Interview with Lea Rachel
By Carin Chea
Lea Rachel was born to write. Though currently a professor of Economics by trade and degree, it is undeniable: Lea Rachel is a creator of worlds.
Upon a casual perusal of her work, I was captivated by her attention to detail, vivid character landscapes, and her uncanny ability to place the reader directly in the protagonist’s shoes.
Rachel’s latest novel, Seeking Forgiveness, is an intimate narrative on a white mother’s adoption journey with her Black son, which also happens to closely mirror the author’s personal experiences.
Dip your toe into this author’s imagination, and you’ll be pleasantly surprised. Dive into her stories, and you’ll be thankful. Rachel’s work will undoubtedly make your transition from reality to story seamless and thrilling.
I have read some of your works. Insidious Red Parasite [which placed 5th out of over 18,000 entries in the 72nd Annual Writer’s Digest Writing Competition] was captivating. You are an amazing writer. I’m actually a little nervous!
Please don’t be nervous. I’m honored that you even read some of my previous works.
You started off as a creative writing major and ended up as an economics professor at the University of Missouri – St. Louis. Tell us about your professional journey.
I have always been writing from the time I was a young child, stories and plays. I had a conversation with some of my colleagues once, like if they could go back in time and be anything they wanted.
Their answers were “stuntman” or “firefighter.” I’ve always wanted to be an author. Yet I’ve also always been very risk averse. Now that I’m older, I think I should’ve taken the shot.
I had a single mother and she was always worried about money. I found I was always good at math, and I ended up going into economics and making it my career.
I liked that economics could be about helping distribute resources to different people. The notion of helping and being aware of other people’s lives seems to be a common point between writing and economics.
That’s so great that you’re able to identify common ground between two fields that seem so different.
I feel like a lot of people wouldn't understand the connection with economics, but for me it’s all about trying to make people’s lives better. With my novels, I’m also trying to point out ways where things could be improved or at least raise awareness of certain topics or issues.
For example, one of my books, The Other Shakespeare, was about breaking down barriers for women. [The Other Shakespeare centers upon the fictional construct of William Shakespeare having been born as a woman (Judith)]
I also read an excerpt from that. It’s amazing how you can write contemporary as well as period pieces. Where do you get your inspiration from?
I wait for inspiration and I write when inspiration hits. All of my work on some level has a deep autobiographical component to it. Insidious Red Parasite, for example, was from a time in college. It was inspired by those depressive episodes we can get into in our 20s.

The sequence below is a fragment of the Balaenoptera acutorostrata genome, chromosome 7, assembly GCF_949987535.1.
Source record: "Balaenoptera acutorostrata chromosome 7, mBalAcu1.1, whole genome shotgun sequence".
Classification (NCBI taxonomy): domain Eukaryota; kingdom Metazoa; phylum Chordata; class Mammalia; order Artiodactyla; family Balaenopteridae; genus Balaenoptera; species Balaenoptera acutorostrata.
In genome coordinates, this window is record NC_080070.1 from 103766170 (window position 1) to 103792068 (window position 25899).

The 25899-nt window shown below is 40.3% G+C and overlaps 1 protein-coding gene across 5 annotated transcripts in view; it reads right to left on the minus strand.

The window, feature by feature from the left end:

As for The Other Shakespeare, being a female in economics, where only 14% of full-time professors are females, I’ve seen the need to break down barriers, and it inspired my writing of the Shakespeare book.
Your upcoming novel, Seeking Forgiveness, is inspired by your real-life story as a mother adopting a Black child. What inspired you to write this book?
While it is a work of narrative fiction, it is based on my experience of motherhood as a white woman adopting a Black son…and having no idea initially what I was doing.
I cuddled my son to sleep for years. One evening, I was looking outside the window, the trees were rustling, and I thought, “I need to write about some of these experiences.”
Interracial adoption is a growing trend, but is still very unique. I get a lot of questions from people. The inspiration came at night, but after an episode that happened with my son when he was 5.
It was time to take him to the dentist for the first time. When we got there the receptionist looked at us, closed her sliding partition window, went away for a while, and when she came back she said, “I need your papers.”
I had my insurance card but I didn’t understand what she was asking me. She said, “In order to see the boy, I need to have approval from his guardian or parent.” I told her I was his parent. She said, “We can’t treat him until legally we can prove that we can treat him.”
We had to leave. My son was asking where his lollipop was, you know the one the dentist gives you after you leave? I’m backing the car out of the parking spot, looking over the back seat, and my son and I made eye contact.
He said to me, “Did we have to leave because I’m Black?” and I said, “No. We had to leave because I’m white.” I wanted him to never feel like things were his fault. Around then was when I got the inspiration to say, “I need to write a novel that incorporates these experiences.”
Many of the vignettes and episodes that happened are incorporated in the book. I wanted to protect the privacy of my son, so I made it fiction. It’s inspired from our lives, but I’ve always pulled things from other interracial families as well.